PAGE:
Tasty healthy cold cereal?
- The Librarian Jul 16, 2011 02:37 PM
I'm thinking of strting to eat cold cereal for breakfast. There are about a million choices of cereal at the store. Totally overwhelming, so I'm hoping to get some recommendations. Here are some things that I'd like:
* not too sweet
* moderate calorie count
* tasty, not like cardboard
* good source of whole grains and fiber
* filling enough to more or less last until lunch
* dried fruit is ok
* no preservatives, HFCS, artificial anything including sweetners
* no hot cereals - I hate them!
I'm probably forgetting something, but thanks!
I will second Kashi. I'm a college student and looked for a very long time for a healthy, not-terribly-expensive cereal and GoLean was what I settled on. As a result I've ordered a few 6-packs of boxes (over a year or so). It's a great cereal because it's high in fiber and protein and is only mildly sweet. And when I say mild, i do mean mild, not just in comparison to Cocoa Puffs.
Note that this Golean and not GoLean Crunch. Crunch is much sweeter.
I've got a batch of granola in the oven as I type - I make a couple of cookie sheets at once and it allows me to control how sweet / what's in it. The one I have in the oven is:
7 cups rolled oats
1/2 cup flaked coconut
1 cup wheat germ
1 cup almonds, chopped
1 cup pecans, chopped
1 cup sunflower seeds
1/2 teaspoon salt
3/4 cup maple syrup
3/4 cup vegetable oil
1/2 tablespoon vanilla
1 cup raisins
1 cup dried cranberries
1 cup date bits
Preheat oven to 250. Combine all dry ingredients (excluding fruit), then add in liquids and mix with your hands. Spread over 2 large cookie sheets, bake for 2 hours, stirring after the first hour or so. Let cool completely, then add dried fruit & store in airtight jars.
+1 on Kashi cereals.
As far as keeping you full, a good balance of fat, protein, and fiber is key! I always chuckle when people eat a cup of cereal with half a cup of skim milk for a total of <200 calories (at 7:00) and then complain that they're hungry by ten. Well, of course you are! If I aim for a breakfast of around 500 cals, I a) don't get hungry until lunchtime, and b) eat less the rest of the day. Even the best cold cereal will likely let you down in the fat department unless you're eating it with copious amounts of whole milk, so throw a handful of almonds into one of those yummy Kashi cereals and you're set.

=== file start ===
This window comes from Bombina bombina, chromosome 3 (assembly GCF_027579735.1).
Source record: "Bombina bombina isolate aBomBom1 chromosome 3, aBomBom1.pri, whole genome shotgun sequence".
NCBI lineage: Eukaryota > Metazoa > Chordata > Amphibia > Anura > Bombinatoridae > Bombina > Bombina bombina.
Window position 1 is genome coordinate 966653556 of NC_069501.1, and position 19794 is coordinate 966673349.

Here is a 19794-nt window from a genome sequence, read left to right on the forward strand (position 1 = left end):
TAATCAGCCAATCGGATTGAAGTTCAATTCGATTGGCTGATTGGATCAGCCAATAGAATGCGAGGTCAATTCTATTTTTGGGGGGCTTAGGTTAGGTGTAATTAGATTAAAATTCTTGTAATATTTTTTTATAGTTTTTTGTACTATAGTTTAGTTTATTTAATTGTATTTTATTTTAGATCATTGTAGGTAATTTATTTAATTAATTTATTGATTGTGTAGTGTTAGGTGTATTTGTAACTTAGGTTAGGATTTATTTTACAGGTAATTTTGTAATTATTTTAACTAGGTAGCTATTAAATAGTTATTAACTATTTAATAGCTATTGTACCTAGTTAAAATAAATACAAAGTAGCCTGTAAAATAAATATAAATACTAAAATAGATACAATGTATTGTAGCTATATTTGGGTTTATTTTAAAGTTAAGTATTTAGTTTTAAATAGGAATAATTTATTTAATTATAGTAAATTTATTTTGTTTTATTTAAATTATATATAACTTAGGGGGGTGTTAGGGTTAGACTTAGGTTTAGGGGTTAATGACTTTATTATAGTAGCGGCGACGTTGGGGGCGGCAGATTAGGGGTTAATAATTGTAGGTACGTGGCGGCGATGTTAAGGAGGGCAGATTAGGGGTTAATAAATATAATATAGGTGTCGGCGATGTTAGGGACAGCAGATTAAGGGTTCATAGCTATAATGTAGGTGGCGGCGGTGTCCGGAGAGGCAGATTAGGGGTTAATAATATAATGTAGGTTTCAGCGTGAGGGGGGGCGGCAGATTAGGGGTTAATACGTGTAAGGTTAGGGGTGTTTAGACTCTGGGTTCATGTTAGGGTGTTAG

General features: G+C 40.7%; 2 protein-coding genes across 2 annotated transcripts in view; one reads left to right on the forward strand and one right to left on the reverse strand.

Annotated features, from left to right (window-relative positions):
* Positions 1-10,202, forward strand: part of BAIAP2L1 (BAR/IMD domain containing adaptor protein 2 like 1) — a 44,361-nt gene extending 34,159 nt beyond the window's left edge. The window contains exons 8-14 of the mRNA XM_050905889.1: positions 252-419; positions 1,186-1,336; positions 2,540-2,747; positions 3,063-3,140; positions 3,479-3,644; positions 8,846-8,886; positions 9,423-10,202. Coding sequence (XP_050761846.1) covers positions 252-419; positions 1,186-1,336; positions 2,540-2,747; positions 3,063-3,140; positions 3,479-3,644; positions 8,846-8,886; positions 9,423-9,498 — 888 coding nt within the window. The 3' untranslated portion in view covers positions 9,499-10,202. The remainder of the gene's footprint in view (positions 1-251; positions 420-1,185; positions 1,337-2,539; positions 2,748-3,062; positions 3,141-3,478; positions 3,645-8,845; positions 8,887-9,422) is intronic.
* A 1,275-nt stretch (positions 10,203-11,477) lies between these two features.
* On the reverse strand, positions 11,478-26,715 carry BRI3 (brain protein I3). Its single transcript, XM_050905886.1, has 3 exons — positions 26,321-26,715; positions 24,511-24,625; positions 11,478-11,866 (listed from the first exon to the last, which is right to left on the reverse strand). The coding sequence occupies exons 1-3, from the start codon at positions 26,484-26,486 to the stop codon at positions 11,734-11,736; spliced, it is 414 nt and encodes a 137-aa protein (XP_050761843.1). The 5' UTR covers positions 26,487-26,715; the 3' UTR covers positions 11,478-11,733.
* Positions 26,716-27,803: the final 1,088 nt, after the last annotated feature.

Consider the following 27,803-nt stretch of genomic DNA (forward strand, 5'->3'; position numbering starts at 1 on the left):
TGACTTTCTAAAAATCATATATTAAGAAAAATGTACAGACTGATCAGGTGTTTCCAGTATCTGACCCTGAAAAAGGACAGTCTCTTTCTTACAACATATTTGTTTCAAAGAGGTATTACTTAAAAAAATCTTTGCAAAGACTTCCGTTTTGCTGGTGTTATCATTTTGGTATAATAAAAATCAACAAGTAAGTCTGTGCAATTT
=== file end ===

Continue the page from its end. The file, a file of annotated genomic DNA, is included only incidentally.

My go-to most mornings is bircher muesli, because I can make most of it the night before. I just get up, mix in the fruit and yogurt, and I'm out the door. I use this recipe, cut down to one serving: http://www.taste.com.au/recipes/494/b... but with more berries, or whatever other fruit I have on hand. It's insanely, unaccountably delicious.
Ate Grape Nuts for years until I decided it could've been responsible for a couple of cracked teeth. Now my go-to cereal is Nature's Path "Heritage" flakes, made with wheat, oats, spelt, barley, millet & quinoa. Good flavor, not too sweet, and -- most important -- doesn't get soggy that quickly. Look for it in the natural food section. (TJ's has it too.)
My normal every-other-day cereal (alternate w/eggs) is the Go-Lean Crunch, which I eat with milk and a sliced banana on it. My special-treat cereal is Grape-Nuts, or rather Ralphs (Kroger) store-brand knockoff, served the same way. My dirty little secret with those is the half-cup of half-and-half I pour over the cereal maybe ten minutes before pouring on the low-fat. This is a holdover from childhood, taught to me by my butterfat-loving Grandpa Kuntz, who always had "coffee cream" on his breakfast table. Not only does it move those pebbles well out of tooth-breaking range, it endows them with a warm richness that the low-fat renders less cloying.
Have you compared the nutritional labels? Based on the labels that I find online Heritage has no more fiber, and more sugar (and calories) than Cheerios.
Both are basically oat flour and sugar. Heritage adds a bunch of other flours after sugar. Do those flours really change the taste, texture or nutritional content? Or are they just a way of 'padding the resume'?
Oats are pretty high in fiber. But that fiber is soluble, so it does not taste as rough as wheat bran. Both types of fiber a beneficial.
I haven't looked at the labels in a long time, much less side-by-side, if only because I really prefer the taste and texture of Heritage Os -- they're much crunchier and hold up better to milk, plus they have a vaguely molasses-y flavour.
I do like Cheerios, though, and since they're infinitely cheaper, I buy them more often.